Bringing renewable energy into the mainstream

Lisa Cohn writes on the Energy Efficient Markets website about some of the people and some of the disruptive technologies that are changing the way we use energy.

 

Energy Storage, Genius Software & Renewable Energy Will Save the Day

Everyday I have the honor of speaking with researchers, scientists and entrepreneurs creating disruptive technologies and programs that are changing the way we use energy.

They include Jigar Shah, founder of SunEdison, who pioneered “no money down” solar energy, unlocking its potential to benefit the masses, and Steve Szablya, co-founder, Kilowatts for Humanity, which brings electricity to rural villages in undeveloped countries, powering lights and cell phones with solar energy.

These pioneers also include Ryan Wartena, founder of Growing Energy Labs (GELI), whose goal is to use state-of-the-art technologies to ensure the world can run on renewable energy; and Lisa Laughner, CEO of GoElectric, whose “microgrid” system can help add renewable energy to a building efficiently.

These people—and many more–can bring renewable energy to the mainstream and rescue us from the threats of global warming. They have the smarts, passion, creativity and drive to reverse the damage that fossil fuel use has yielded.

Soon, “alternative energy” won’t be so alternative anymore, thanks to these innovators.

One of the key technologies such pioneers are bringing us is energy storage. Ultimately, energy storage—and the genius software systems that help integrate this technology into our power grid–will allow us to transition to 100 percent renewable energy and reap the environmental benefits that clean energy brings.

Such systems solve a critical challenge that has faced the renewable energy industry: Clean energy systems run intermittently; solar only during the day, for example. Fossil-fuel fired plants, on the other hand, have historically been more reliable because they have the ability to operate 24 hours a day.

With the adoption of energy storage, all that has changed. By storing energy produced by solar during the day—so it can be used at night—energy storage systems allow for the use of solar energy and other renewable energy sources 24 hours a day. Similarly, they allow for storage of wind when the wind isn’t blowing.

Energy storage is a powerful technology that can provide power during outages, help utilities meet periods of high demand, and allow renewable energy to be integrated into the power grid seamlessly.

Energy storage technologies are still being developed, and pairing them with alternative energy systems boosts the price of the renewable energy. However, driven by demand and technological advances, the price of energy storage is dropping.

In 2013, the California Public Utilities Commission made a huge leap toward making energy storage more commonplace by requiring the state’s three biggest utilities to add a whopping 1.3 gigawatts of energy storage to their systems by 2020. That kick-started the market for energy storage and helped reduce its costs.

Now, in 2015, energy storage markets are growing quickly as batteries improve, according to two recent reports by Navigant Research. The growth comes in residential and commercial energy storage, both of which far exceeded industry expectations in 2014, Navigant says.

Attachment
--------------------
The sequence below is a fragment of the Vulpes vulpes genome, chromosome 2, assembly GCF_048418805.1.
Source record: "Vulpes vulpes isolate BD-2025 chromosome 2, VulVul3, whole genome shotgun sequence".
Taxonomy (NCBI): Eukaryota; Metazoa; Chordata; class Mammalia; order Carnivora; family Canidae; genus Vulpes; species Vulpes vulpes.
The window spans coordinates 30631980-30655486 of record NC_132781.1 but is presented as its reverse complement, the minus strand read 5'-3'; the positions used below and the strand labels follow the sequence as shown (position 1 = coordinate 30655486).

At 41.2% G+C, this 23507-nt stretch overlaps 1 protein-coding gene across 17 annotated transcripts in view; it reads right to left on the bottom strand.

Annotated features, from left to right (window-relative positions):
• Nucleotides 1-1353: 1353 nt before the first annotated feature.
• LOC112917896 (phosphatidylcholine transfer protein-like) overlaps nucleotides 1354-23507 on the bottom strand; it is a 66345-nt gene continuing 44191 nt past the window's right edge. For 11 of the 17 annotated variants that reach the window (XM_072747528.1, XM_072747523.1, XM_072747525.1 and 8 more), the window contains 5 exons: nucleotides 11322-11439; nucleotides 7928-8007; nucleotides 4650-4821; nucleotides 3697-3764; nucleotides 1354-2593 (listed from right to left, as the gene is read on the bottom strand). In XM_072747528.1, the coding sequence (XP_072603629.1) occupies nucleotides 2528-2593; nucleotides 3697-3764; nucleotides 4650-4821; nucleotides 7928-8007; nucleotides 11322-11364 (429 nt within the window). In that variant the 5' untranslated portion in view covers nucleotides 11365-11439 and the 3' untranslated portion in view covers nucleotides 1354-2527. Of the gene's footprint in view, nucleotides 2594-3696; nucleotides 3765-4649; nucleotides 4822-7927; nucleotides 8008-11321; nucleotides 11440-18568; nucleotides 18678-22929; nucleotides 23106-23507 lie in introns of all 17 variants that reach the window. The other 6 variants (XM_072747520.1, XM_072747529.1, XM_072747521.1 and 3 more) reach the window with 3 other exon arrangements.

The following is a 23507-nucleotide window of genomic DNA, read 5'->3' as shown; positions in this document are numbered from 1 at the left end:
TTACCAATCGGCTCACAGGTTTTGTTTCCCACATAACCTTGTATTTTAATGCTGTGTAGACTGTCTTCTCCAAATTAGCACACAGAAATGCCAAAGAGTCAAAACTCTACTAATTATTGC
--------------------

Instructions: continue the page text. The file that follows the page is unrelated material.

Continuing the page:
“The development of advanced battery chemistries, including lithium ion (Li-ion), flow batteries, advanced lead-acid, and other next-generation chemistries, has enabled rapid advancement in the distributed storage market,” says Anissa Dehamna, senior research analyst with Navigant Research.

To help energy storage realize its full potential, software developers are creating systems that allow for renewable energy and energy storage to be integrated as efficiently as possible into the electric grid.

It’s all about the “Internet of Energy,” the business and operational layer associated with energy production and storage, GELI’s Ryan Wartena explains.

For example, if companies are generating more power than they need using renewable energy, and selling that power to the utility, they need an energy operating system to allow them to track changing prices, generate and store power, and sell it back to the grid. That’s what his company provides.

While all of this may sound futuristic, it’s happening right now in the US. In Hawaii, for example—where electricity prices are among the highest in the nation—energy storage and solar are integrated into microgrids that can operate independently of the main grid—and provide power that’s competitive in price to electricity from the main grid.

These systems provide a peek into the energy future of the rest of the US, says Hervé Mazzocco, senior director of business development for Imergy Power, which is now supplying energy storage for a solar microgrid in Hawaii.

“Hawaii has all the issues that will come to the grid in the US,” he says. Chief among those issues is state mandates designed to increase renewable energy use in order to reduce carbon emissions. Such mandates mean more solar, wind and other renewable energy sources are making it to the grid. Energy storage is needed so all that clean energy can be used when it’s most needed.

With energy storage and the software systems that help make it as efficient and “smart” as possible, we can achieve 100 percent renewable energy. And the forward-thinking and civic-minded Jigar Shahs, Ryan Wartenas and Lisa Laughners of the world will make that happen.

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